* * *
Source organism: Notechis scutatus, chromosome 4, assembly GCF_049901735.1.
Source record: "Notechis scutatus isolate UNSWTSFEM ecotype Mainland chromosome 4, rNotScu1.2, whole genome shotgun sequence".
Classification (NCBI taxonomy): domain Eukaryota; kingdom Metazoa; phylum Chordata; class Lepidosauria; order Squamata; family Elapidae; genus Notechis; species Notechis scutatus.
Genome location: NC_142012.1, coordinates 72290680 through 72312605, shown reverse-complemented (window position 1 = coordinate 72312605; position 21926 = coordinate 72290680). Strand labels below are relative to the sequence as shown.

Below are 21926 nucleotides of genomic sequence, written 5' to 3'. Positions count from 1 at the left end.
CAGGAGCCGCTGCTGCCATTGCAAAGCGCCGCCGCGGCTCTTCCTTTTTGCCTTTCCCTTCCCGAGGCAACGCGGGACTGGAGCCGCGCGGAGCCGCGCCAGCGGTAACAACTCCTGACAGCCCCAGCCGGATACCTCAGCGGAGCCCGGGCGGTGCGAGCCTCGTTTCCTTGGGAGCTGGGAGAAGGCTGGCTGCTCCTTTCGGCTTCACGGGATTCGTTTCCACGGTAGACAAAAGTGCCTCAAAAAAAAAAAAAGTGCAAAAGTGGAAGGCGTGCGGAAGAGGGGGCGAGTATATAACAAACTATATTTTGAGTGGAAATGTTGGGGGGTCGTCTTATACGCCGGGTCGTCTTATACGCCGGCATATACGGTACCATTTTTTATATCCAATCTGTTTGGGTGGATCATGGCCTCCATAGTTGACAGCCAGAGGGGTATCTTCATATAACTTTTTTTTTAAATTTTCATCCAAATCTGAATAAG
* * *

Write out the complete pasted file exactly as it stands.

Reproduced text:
Source organism: Notechis scutatus, chromosome 4, assembly GCF_049901735.1.
Source record: "Notechis scutatus isolate UNSWTSFEM ecotype Mainland chromosome 4, rNotScu1.2, whole genome shotgun sequence".
Classification (NCBI taxonomy): domain Eukaryota; kingdom Metazoa; phylum Chordata; class Lepidosauria; order Squamata; family Elapidae; genus Notechis; species Notechis scutatus.
Genome location: NC_142012.1, coordinates 72290680 through 72312605, shown reverse-complemented (window position 1 = coordinate 72312605; position 21926 = coordinate 72290680). Strand labels below are relative to the sequence as shown.

Below are 21926 nucleotides of genomic sequence, written 5' to 3'. Positions count from 1 at the left end.
CAGGAGCCGCTGCTGCCATTGCAAAGCGCCGCCGCGGCTCTTCCTTTTTGCCTTTCCCTTCCCGAGGCAACGCGGGACTGGAGCCGCGCGGAGCCGCGCCAGCGGTAACAACTCCTGACAGCCCCAGCCGGATACCTCAGCGGAGCCCGGGCGGTGCGAGCCTCGTTTCCTTGGGAGCTGGGAGAAGGCTGGCTGCTCCTTTCGGCTTCACGGGATTCGTTTCCACGGTAGACAAAAGTGCCTCAAAAAAAAAAAAAGTGCAAAAGTGGAAGGCGTGCGGAAGAGGGGGCGAGTATATAACAAACTATATTTTGAGTGGAAATGTTGGGGGGTCGTCTTATACGCCGGGTCGTCTTATACGCCGGCATATACGGTACCATTTTTTATATCCAATCTGTTTGGGTGGATCATGGCCTCCATAGTTGACAGCCAGAGGGGTATCTTCATATAACTTTTTTTTTAAATTTTCATCCAAATCTGAATAAG